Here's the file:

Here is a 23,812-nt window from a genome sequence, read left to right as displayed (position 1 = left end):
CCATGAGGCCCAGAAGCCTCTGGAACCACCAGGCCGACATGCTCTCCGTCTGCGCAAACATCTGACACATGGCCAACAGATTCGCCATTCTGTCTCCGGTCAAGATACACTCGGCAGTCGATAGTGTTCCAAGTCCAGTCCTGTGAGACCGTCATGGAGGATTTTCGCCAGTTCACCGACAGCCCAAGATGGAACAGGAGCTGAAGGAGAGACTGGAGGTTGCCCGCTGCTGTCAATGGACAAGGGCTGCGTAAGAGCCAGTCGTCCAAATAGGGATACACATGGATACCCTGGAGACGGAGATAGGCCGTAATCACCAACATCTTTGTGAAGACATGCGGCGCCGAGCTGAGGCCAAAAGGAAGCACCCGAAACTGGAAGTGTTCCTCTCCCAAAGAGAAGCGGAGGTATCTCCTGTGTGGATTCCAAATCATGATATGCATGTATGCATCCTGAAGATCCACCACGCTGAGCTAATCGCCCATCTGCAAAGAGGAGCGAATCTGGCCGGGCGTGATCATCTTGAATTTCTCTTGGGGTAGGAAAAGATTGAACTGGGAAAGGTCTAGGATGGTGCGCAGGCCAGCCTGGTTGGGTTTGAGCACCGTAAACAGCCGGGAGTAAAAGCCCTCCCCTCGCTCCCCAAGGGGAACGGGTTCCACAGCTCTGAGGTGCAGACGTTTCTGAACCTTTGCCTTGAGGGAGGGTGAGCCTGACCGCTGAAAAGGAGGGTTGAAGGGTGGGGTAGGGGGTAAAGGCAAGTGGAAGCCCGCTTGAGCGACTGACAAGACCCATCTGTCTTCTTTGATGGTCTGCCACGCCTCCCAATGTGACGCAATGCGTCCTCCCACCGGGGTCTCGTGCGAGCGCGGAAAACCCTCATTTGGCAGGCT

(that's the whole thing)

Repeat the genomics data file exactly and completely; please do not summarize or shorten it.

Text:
Here is a 23,812-nt window from a genome sequence, read left to right as displayed (position 1 = left end):
CCATGAGGCCCAGAAGCCTCTGGAACCACCAGGCCGACATGCTCTCCGTCTGCGCAAACATCTGACACATGGCCAACAGATTCGCCATTCTGTCTCCGGTCAAGATACACTCGGCAGTCGATAGTGTTCCAAGTCCAGTCCTGTGAGACCGTCATGGAGGATTTTCGCCAGTTCACCGACAGCCCAAGATGGAACAGGAGCTGAAGGAGAGACTGGAGGTTGCCCGCTGCTGTCAATGGACAAGGGCTGCGTAAGAGCCAGTCGTCCAAATAGGGATACACATGGATACCCTGGAGACGGAGATAGGCCGTAATCACCAACATCTTTGTGAAGACATGCGGCGCCGAGCTGAGGCCAAAAGGAAGCACCCGAAACTGGAAGTGTTCCTCTCCCAAAGAGAAGCGGAGGTATCTCCTGTGTGGATTCCAAATCATGATATGCATGTATGCATCCTGAAGATCCACCACGCTGAGCTAATCGCCCATCTGCAAAGAGGAGCGAATCTGGCCGGGCGTGATCATCTTGAATTTCTCTTGGGGTAGGAAAAGATTGAACTGGGAAAGGTCTAGGATGGTGCGCAGGCCAGCCTGGTTGGGTTTGAGCACCGTAAACAGCCGGGAGTAAAAGCCCTCCCCTCGCTCCCCAAGGGGAACGGGTTCCACAGCTCTGAGGTGCAGACGTTTCTGAACCTTTGCCTTGAGGGAGGGTGAGCCTGACCGCTGAAAAGGAGGGTTGAAGGGTGGGGTAGGGGGTAAAGGCAAGTGGAAGCCCGCTTGAGCGACTGACAAGACCCATCTGTCTTCTTTGATGGTCTGCCACGCCTCCCAATGTGACGCAATGCGTCCTCCCACCGGGGTCTCGTGCGAGCGCGGAAAACCCTCATTTGGCAGGCT